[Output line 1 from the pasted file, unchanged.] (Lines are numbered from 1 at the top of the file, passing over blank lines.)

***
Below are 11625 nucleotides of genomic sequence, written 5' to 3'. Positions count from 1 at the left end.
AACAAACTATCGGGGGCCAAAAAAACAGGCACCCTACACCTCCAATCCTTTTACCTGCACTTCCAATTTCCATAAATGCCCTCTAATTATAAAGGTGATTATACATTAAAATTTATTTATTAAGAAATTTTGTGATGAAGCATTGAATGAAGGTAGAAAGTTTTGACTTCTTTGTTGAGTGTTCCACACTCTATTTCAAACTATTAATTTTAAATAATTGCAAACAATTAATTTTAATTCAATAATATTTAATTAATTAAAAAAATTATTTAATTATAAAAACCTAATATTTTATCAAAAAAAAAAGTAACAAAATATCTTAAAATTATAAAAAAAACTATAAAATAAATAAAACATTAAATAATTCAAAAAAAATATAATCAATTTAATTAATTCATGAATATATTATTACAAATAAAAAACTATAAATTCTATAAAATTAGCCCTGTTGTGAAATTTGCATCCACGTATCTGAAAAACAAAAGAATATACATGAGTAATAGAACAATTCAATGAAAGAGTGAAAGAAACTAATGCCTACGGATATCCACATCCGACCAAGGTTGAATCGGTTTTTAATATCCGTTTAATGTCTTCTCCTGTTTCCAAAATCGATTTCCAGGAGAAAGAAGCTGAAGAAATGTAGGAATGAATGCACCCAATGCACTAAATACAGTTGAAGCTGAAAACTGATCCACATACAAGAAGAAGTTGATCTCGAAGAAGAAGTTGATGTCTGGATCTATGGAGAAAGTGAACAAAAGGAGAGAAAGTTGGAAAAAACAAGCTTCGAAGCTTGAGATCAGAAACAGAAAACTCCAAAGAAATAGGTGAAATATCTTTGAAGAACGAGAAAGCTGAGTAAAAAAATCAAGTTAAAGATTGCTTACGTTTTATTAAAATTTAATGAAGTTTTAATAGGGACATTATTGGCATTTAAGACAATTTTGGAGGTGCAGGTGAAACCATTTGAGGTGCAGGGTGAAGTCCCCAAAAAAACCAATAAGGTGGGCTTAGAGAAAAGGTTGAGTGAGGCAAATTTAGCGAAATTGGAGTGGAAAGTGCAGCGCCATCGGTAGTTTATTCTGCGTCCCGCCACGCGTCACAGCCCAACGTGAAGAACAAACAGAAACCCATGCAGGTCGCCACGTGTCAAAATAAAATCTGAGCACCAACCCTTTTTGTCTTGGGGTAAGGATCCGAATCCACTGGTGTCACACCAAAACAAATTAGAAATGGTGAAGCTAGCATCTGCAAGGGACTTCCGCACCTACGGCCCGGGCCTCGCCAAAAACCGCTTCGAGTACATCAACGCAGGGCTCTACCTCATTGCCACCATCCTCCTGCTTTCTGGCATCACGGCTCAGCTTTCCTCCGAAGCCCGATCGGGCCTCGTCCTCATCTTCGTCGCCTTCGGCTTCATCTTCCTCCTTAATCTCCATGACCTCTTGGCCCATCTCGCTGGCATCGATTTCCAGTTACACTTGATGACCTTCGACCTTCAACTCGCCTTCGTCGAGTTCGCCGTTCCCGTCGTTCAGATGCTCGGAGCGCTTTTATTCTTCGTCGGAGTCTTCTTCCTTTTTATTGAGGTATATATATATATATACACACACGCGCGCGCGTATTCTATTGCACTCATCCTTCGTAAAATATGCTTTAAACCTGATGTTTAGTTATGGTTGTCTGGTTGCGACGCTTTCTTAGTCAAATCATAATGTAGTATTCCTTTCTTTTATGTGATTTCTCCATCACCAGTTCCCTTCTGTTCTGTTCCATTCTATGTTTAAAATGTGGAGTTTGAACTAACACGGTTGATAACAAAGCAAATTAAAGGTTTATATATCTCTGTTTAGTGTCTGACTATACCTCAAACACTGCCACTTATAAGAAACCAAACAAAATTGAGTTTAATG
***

Below are 11625 nucleotides of genomic sequence, written 5' to 3'. Positions count from 1 at the left end.